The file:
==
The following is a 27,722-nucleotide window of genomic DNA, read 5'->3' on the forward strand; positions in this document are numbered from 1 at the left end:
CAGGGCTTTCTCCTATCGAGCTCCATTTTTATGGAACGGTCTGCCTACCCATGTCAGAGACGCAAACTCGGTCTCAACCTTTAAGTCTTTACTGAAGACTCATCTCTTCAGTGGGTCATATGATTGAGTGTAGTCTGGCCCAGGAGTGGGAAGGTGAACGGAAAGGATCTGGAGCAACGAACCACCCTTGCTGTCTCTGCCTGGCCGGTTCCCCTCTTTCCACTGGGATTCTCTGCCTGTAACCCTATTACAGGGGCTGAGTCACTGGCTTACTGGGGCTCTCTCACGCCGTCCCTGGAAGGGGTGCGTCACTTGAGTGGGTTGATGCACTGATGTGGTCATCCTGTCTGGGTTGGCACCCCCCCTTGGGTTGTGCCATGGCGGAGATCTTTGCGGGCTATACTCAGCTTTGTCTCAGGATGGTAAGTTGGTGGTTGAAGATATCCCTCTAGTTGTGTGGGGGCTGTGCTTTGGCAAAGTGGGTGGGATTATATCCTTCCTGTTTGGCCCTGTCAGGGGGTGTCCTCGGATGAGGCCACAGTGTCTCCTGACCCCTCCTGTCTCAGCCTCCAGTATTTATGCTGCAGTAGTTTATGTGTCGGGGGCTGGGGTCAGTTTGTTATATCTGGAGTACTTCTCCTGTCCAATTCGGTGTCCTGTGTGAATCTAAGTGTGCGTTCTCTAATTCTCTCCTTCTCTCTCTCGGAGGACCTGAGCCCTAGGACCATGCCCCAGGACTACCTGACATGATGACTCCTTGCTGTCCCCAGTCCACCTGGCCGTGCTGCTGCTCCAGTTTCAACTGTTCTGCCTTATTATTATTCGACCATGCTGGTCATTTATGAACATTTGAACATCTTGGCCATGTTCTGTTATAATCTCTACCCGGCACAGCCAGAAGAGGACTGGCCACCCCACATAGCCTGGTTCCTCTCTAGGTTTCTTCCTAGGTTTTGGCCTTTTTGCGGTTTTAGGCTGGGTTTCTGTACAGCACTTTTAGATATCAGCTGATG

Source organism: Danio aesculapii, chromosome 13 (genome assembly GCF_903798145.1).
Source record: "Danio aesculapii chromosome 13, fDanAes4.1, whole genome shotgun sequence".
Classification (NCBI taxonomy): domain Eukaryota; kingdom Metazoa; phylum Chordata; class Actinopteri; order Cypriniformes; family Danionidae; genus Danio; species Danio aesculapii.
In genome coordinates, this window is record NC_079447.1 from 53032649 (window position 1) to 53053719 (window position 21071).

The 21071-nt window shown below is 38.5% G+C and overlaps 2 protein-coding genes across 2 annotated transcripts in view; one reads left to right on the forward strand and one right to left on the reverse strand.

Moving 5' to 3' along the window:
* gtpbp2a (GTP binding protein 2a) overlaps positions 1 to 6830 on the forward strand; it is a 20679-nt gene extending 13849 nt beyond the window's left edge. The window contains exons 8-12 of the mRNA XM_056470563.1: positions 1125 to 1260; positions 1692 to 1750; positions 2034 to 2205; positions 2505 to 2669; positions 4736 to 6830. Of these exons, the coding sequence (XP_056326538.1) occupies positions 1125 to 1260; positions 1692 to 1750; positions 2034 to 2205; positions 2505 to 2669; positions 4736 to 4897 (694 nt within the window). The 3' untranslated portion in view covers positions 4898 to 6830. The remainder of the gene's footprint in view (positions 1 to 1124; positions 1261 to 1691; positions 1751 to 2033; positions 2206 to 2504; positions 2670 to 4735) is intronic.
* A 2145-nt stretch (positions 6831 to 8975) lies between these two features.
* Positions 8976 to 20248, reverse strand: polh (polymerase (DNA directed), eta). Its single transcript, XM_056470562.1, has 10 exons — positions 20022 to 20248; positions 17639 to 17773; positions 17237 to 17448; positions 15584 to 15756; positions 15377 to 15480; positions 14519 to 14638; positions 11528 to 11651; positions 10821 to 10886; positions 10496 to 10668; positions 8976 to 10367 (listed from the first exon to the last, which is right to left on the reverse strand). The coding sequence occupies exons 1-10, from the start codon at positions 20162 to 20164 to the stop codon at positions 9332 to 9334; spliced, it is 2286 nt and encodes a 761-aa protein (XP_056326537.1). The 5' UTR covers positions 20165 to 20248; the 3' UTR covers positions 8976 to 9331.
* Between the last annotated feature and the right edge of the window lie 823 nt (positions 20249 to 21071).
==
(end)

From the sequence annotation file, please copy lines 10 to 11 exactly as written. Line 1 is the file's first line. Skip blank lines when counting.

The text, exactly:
* A 2145-nt stretch (positions 6831 to 8975) lies between these two features.
* Positions 8976 to 20248, reverse strand: polh (polymerase (DNA directed), eta). Its single transcript, XM_056470562.1, has 10 exons — positions 20022 to 20248; positions 17639 to 17773; positions 17237 to 17448; positions 15584 to 15756; positions 15377 to 15480; positions 14519 to 14638; positions 11528 to 11651; positions 10821 to 10886; positions 10496 to 10668; positions 8976 to 10367 (listed from the first exon to the last, which is right to left on the reverse strand). The coding sequence occupies exons 1-10, from the start codon at positions 20162 to 20164 to the stop codon at positions 9332 to 9334; spliced, it is 2286 nt and encodes a 761-aa protein (XP_056326537.1). The 5' UTR covers positions 20165 to 20248; the 3' UTR covers positions 8976 to 9331.